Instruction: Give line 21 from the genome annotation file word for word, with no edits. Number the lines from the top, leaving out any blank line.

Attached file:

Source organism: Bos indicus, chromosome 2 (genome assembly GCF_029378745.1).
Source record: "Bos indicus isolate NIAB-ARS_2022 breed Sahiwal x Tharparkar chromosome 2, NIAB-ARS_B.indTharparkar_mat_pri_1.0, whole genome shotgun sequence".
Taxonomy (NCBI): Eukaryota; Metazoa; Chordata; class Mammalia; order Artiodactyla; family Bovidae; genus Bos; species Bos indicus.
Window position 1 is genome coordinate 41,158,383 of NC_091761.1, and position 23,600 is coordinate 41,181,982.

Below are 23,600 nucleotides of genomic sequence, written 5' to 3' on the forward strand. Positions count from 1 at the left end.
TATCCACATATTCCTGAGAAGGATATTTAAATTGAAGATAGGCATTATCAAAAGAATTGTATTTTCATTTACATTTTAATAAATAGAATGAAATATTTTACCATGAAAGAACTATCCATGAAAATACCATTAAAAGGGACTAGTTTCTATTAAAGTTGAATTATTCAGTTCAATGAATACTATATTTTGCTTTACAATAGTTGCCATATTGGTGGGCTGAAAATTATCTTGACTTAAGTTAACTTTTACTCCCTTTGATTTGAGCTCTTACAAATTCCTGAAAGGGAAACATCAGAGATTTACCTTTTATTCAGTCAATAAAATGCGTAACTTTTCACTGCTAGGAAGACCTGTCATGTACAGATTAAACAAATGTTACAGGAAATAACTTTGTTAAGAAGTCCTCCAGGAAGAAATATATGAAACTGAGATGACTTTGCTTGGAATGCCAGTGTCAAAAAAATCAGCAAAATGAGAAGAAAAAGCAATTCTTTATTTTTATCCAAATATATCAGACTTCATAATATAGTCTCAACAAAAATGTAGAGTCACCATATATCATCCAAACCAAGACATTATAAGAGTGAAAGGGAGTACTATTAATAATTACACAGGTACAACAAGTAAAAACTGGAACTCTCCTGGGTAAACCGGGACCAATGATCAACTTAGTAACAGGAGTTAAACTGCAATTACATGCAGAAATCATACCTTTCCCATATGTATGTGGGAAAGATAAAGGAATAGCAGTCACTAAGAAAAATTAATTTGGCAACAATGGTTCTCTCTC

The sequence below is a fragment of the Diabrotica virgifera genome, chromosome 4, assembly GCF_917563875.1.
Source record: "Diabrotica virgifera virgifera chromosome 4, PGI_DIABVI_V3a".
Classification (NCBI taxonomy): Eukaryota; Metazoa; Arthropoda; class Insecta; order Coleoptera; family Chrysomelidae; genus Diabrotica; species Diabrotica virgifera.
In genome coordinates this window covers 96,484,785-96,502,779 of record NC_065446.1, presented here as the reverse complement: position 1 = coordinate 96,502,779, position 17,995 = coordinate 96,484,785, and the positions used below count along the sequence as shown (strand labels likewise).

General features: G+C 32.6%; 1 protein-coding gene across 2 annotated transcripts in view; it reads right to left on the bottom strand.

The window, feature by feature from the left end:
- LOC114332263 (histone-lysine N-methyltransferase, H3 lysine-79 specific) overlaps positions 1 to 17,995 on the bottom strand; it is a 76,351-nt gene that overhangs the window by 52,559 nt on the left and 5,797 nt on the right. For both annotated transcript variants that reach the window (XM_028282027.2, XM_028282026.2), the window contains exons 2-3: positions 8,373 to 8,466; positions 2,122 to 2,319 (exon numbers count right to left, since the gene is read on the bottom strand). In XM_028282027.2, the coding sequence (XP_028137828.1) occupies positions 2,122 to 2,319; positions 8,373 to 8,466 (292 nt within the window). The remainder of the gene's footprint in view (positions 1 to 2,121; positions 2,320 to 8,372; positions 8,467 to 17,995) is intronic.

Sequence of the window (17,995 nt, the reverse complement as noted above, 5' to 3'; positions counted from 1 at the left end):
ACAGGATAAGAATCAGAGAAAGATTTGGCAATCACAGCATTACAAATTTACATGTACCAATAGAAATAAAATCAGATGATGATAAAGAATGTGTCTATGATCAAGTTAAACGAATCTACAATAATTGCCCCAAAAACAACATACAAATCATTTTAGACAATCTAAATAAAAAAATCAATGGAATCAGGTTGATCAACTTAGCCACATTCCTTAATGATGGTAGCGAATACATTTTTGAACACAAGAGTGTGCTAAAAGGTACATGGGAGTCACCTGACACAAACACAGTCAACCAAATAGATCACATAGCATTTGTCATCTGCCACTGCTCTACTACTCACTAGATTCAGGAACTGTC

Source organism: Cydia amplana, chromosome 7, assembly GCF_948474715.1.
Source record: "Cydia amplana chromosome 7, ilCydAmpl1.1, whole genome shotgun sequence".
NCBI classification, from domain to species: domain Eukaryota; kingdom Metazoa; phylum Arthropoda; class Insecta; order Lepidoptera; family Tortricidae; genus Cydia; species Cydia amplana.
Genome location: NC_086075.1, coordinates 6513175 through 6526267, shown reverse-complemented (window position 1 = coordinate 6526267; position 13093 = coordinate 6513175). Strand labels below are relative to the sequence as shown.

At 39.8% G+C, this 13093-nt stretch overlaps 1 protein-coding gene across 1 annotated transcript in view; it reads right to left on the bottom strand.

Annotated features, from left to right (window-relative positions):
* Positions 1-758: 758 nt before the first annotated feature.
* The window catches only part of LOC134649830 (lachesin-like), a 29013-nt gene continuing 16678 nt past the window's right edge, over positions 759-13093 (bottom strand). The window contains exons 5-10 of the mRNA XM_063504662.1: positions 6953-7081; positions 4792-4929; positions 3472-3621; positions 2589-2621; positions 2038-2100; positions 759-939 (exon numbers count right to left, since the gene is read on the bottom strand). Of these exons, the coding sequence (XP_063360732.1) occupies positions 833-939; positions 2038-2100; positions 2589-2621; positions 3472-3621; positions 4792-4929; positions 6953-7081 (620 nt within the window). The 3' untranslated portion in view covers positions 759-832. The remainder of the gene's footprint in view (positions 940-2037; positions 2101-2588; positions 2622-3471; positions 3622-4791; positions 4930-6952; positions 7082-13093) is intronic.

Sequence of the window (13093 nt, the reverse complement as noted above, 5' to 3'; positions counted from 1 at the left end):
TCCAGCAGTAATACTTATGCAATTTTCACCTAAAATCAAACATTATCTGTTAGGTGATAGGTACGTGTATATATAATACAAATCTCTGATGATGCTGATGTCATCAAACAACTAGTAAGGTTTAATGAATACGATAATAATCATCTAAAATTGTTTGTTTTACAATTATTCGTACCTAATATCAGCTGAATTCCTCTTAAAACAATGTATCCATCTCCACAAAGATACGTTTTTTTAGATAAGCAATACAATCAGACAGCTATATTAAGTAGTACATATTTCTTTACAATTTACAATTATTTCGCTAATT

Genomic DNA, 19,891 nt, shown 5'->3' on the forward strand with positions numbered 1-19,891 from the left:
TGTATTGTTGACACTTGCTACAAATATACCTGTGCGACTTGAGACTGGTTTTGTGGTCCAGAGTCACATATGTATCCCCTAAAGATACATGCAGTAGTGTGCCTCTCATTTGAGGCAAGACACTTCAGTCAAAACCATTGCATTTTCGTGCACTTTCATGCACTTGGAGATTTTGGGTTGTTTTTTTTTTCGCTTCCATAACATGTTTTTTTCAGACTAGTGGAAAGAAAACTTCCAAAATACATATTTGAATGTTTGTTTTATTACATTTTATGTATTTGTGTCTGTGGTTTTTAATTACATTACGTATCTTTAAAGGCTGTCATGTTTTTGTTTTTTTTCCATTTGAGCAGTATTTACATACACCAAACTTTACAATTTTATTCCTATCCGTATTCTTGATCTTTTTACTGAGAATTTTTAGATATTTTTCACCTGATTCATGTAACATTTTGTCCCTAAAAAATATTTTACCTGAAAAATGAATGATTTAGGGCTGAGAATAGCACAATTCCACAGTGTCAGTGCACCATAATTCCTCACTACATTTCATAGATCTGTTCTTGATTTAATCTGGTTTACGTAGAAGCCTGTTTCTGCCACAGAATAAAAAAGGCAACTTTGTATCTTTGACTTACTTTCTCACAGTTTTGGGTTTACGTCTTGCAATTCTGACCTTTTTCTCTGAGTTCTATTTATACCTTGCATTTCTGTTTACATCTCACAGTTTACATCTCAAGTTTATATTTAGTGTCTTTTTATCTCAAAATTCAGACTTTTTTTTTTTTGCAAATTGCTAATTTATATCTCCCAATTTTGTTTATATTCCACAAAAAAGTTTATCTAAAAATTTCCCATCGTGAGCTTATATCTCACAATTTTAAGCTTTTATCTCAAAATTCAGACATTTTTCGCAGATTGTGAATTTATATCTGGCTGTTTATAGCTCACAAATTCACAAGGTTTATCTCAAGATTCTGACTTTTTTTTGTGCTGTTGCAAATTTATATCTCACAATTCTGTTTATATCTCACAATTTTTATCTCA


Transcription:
Annotated features, from left to right (window-relative positions):